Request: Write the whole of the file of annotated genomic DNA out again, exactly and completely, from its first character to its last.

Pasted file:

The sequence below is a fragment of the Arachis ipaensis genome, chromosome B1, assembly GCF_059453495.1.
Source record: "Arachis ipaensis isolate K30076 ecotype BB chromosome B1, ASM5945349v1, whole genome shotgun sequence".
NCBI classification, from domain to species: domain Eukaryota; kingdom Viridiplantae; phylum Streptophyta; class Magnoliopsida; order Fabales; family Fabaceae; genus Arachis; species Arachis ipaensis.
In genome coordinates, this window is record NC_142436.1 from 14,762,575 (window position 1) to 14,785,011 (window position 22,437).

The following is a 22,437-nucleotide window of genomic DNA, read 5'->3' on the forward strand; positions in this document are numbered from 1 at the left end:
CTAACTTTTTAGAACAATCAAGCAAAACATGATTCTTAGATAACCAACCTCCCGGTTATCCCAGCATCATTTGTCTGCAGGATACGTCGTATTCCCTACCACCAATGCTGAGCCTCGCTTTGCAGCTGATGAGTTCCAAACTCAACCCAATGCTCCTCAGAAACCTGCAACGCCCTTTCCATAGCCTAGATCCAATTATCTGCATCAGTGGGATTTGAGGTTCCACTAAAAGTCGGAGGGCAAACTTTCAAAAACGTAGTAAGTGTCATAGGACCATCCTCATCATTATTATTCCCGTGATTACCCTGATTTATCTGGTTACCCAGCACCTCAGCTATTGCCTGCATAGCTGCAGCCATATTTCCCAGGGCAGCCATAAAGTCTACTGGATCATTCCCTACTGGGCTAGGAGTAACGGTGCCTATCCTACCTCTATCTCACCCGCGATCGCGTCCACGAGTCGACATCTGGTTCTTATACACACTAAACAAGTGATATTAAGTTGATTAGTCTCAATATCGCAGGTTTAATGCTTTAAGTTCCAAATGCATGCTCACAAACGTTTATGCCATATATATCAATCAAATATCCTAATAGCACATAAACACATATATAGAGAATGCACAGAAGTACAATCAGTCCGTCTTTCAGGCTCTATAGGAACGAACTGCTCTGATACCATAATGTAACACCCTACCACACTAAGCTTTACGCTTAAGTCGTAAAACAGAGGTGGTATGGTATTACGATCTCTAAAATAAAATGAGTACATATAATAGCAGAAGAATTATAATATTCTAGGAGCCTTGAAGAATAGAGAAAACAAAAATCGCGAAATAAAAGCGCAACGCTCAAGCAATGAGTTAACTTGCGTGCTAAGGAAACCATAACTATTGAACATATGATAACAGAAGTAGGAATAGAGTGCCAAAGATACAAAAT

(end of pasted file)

The sequence below is a fragment of the Arachis ipaensis genome, chromosome B1, assembly GCF_059453495.1.
Source record: "Arachis ipaensis isolate K30076 ecotype BB chromosome B1, ASM5945349v1, whole genome shotgun sequence".
NCBI classification, from domain to species: domain Eukaryota; kingdom Viridiplantae; phylum Streptophyta; class Magnoliopsida; order Fabales; family Fabaceae; genus Arachis; species Arachis ipaensis.
In genome coordinates, this window is record NC_142436.1 from 14,762,575 (window position 1) to 14,785,011 (window position 22,437).

The following is a 22,437-nucleotide window of genomic DNA, read 5'->3' on the forward strand; positions in this document are numbered from 1 at the left end:
CTAACTTTTTAGAACAATCAAGCAAAACATGATTCTTAGATAACCAACCTCCCGGTTATCCCAGCATCATTTGTCTGCAGGATACGTCGTATTCCCTACCACCAATGCTGAGCCTCGCTTTGCAGCTGATGAGTTCCAAACTCAACCCAATGCTCCTCAGAAACCTGCAACGCCCTTTCCATAGCCTAGATCCAATTATCTGCATCAGTGGGATTTGAGGTTCCACTAAAAGTCGGAGGGCAAACTTTCAAAAACGTAGTAAGTGTCATAGGACCATCCTCATCATTATTATTCCCGTGATTACCCTGATTTATCTGGTTACCCAGCACCTCAGCTATTGCCTGCATAGCTGCAGCCATATTTCCCAGGGCAGCCATAAAGTCTACTGGATCATTCCCTACTGGGCTAGGAGTAACGGTGCCTATCCTACCTCTATCTCACCCGCGATCGCGTCCACGAGTCGACATCTGGTTCTTATACACACTAAACAAGTGATATTAAGTTGATTAGTCTCAATATCGCAGGTTTAATGCTTTAAGTTCCAAATGCATGCTCACAAACGTTTATGCCATATATATCAATCAAATATCCTAATAGCACATAAACACATATATAGAGAATGCACAGAAGTACAATCAGTCCGTCTTTCAGGCTCTATAGGAACGAACTGCTCTGATACCATAATGTAACACCCTACCACACTAAGCTTTACGCTTAAGTCGTAAAACAGAGGTGGTATGGTATTACGATCTCTAAAATAAAATGAGTACATATAATAGCAGAAGAATTATAATATTCTAGGAGCCTTGAAGAATAGAGAAAACAAAAATCGCGAAATAAAAGCGCAACGCTCAAGCAATGAGTTAACTTGCGTGCTAAGGAAACCATAACTATTGAACATATGATAACAGAAGTAGGAATAGAGTGCCAAAGATACAAAAT